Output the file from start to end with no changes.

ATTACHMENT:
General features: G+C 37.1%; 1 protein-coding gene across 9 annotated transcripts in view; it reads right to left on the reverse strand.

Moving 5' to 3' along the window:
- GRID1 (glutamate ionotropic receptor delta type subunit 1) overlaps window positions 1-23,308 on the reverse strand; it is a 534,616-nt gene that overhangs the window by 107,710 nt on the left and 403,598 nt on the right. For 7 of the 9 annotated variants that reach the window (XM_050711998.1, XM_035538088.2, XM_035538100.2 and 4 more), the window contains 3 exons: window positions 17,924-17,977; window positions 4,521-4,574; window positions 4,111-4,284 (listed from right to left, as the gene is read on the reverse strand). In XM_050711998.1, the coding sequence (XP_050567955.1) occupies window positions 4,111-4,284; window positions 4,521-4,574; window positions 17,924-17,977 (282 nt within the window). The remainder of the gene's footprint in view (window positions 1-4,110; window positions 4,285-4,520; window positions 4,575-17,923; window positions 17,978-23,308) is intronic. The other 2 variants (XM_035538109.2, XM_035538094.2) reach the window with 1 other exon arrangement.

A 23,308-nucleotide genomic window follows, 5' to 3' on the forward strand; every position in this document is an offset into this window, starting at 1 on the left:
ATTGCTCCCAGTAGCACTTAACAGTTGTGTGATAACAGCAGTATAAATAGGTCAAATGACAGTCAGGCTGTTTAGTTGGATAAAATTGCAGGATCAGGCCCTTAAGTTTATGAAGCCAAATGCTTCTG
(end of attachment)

General features: G+C 37.1%; 1 protein-coding gene across 9 annotated transcripts in view; it reads right to left on the reverse strand.

Moving 5' to 3' along the window:
- GRID1 (glutamate ionotropic receptor delta type subunit 1) overlaps window positions 1-23,308 on the reverse strand; it is a 534,616-nt gene that overhangs the window by 107,710 nt on the left and 403,598 nt on the right. For 7 of the 9 annotated variants that reach the window (XM_050711998.1, XM_035538088.2, XM_035538100.2 and 4 more), the window contains 3 exons: window positions 17,924-17,977; window positions 4,521-4,574; window positions 4,111-4,284 (listed from right to left, as the gene is read on the reverse strand). In XM_050711998.1, the coding sequence (XP_050567955.1) occupies window positions 4,111-4,284; window positions 4,521-4,574; window positions 17,924-17,977 (282 nt within the window). The remainder of the gene's footprint in view (window positions 1-4,110; window positions 4,285-4,520; window positions 4,575-17,923; window positions 17,978-23,308) is intronic. The other 2 variants (XM_035538109.2, XM_035538094.2) reach the window with 1 other exon arrangement.

A 23,308-nucleotide genomic window follows, 5' to 3' on the forward strand; every position in this document is an offset into this window, starting at 1 on the left:
ATTGCTCCCAGTAGCACTTAACAGTTGTGTGATAACAGCAGTATAAATAGGTCAAATGACAGTCAGGCTGTTTAGTTGGATAAAATTGCAGGATCAGGCCCTTAAGTTTATGAAGCCAAATGCTTCTG